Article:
The Wrong Abstraction
A few days ago, I picked up the task of converting one of our shared React components to TypeScript. It is a complex component, and it is used many places in the application. Because of some other choices we made in the past, I was also removing a lot of the Higher-order Component and Render Props usage and replacing it with Hooks. We like the behavior and styling this component has, so I had to make sure those things were left intact.
This refactor took me more time than I thought that it would - around 5-6 hours when I expected it to take 2-3. Not a big deal in the grand scheme of things. The reason it took so long is what got me thinking; are we going about this particular component the right way? In trying to create types for the props of this component, I was stymied by the best way to represent what this component needed to function. It was then that it hit me - this might be the wrong abstraction.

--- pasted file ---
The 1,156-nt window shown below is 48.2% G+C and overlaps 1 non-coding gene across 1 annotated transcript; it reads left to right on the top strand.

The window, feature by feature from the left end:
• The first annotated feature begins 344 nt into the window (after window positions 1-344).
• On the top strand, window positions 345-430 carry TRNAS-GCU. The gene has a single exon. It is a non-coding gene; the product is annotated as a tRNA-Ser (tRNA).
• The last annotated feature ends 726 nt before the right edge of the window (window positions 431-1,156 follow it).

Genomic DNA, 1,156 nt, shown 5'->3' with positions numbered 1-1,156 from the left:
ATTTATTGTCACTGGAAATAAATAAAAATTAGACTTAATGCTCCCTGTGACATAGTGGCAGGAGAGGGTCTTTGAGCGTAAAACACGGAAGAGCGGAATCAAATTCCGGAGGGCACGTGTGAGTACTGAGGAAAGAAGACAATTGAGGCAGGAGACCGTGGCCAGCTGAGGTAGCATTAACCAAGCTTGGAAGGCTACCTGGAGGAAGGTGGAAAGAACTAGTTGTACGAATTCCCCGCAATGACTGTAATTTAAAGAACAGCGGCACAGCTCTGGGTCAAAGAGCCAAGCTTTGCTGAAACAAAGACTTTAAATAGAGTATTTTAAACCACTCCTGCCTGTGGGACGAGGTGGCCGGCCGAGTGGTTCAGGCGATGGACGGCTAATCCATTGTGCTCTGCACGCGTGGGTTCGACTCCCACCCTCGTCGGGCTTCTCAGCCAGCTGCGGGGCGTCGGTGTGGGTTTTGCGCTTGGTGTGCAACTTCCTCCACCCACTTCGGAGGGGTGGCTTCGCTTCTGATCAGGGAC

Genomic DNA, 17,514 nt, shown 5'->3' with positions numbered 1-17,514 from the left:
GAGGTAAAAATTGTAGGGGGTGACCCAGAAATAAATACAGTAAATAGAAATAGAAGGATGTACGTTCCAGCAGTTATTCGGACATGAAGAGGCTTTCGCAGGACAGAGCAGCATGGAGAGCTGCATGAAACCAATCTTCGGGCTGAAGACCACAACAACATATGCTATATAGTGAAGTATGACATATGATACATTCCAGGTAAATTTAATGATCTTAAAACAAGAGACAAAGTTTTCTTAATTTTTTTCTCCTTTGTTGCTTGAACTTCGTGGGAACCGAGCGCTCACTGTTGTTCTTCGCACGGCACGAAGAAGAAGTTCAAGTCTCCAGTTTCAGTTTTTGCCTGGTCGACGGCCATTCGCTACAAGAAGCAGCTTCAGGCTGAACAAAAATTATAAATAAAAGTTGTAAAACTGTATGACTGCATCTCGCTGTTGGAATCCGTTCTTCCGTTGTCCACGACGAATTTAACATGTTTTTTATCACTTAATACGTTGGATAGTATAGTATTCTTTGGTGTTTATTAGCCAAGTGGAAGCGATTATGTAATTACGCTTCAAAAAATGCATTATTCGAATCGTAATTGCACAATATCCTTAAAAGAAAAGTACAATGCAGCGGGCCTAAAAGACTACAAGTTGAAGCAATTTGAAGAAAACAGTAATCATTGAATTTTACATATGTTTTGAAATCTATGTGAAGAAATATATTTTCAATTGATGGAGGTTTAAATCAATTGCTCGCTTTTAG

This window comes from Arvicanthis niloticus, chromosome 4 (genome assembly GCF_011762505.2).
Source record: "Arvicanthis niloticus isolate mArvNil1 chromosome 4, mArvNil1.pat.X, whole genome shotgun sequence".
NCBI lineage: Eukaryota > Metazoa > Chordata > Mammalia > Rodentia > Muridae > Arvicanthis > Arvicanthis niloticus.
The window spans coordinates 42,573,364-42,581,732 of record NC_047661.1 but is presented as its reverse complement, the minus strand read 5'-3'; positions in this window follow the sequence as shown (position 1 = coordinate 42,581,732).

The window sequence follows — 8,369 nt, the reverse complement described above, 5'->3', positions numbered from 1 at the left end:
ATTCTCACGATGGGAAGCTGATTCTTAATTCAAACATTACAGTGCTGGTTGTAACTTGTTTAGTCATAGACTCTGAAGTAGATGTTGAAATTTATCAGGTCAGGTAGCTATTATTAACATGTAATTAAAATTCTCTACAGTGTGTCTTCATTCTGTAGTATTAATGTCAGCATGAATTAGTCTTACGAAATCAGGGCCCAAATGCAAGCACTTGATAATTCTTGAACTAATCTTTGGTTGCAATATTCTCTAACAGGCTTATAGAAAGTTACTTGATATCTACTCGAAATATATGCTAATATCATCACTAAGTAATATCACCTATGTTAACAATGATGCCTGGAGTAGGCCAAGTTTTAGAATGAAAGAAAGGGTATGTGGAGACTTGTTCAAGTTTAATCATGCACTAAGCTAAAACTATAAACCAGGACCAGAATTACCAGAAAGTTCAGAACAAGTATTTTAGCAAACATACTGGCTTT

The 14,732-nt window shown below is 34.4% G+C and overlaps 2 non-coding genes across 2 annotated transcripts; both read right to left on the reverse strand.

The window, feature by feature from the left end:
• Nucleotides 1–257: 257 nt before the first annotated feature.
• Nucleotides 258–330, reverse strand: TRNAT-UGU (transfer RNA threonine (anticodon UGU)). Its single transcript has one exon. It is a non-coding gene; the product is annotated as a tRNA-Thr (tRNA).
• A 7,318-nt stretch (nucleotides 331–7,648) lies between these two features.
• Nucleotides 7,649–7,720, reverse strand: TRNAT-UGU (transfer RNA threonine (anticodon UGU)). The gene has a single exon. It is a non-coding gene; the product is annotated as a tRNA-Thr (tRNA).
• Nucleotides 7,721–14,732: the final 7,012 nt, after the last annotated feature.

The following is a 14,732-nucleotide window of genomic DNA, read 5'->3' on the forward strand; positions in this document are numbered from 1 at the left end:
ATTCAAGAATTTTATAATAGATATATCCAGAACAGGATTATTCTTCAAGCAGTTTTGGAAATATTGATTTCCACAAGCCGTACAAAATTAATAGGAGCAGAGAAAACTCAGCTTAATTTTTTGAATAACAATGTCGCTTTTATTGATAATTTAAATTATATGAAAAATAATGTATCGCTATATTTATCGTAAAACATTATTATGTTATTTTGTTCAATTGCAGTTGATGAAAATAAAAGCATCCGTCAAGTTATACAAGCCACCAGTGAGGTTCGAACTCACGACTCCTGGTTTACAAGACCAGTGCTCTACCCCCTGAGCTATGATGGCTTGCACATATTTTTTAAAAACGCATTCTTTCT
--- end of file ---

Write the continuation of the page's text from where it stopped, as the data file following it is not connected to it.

If I was unable to clearly articulate what the consumer of this component needed to send it, was it really easy enough to use? Could I expect problems from future developers, either by using the component or needing to add features to it? These are things that were not thought about when this component was created, but that I had to wrestle with now. I examined some places the component was used, investigated options to change or replace this component, and thought about how it might be used in other ways.
In the end, getting the task out the door won out (as it usually does) and I was able to get it refactored to TypeScript using the same props and structure as before. I think this has made me more cognizant of creating the wrong abstraction in the future, since they are so hard to get rid of. As it turns out, no abstraction is usually better than the wrong one.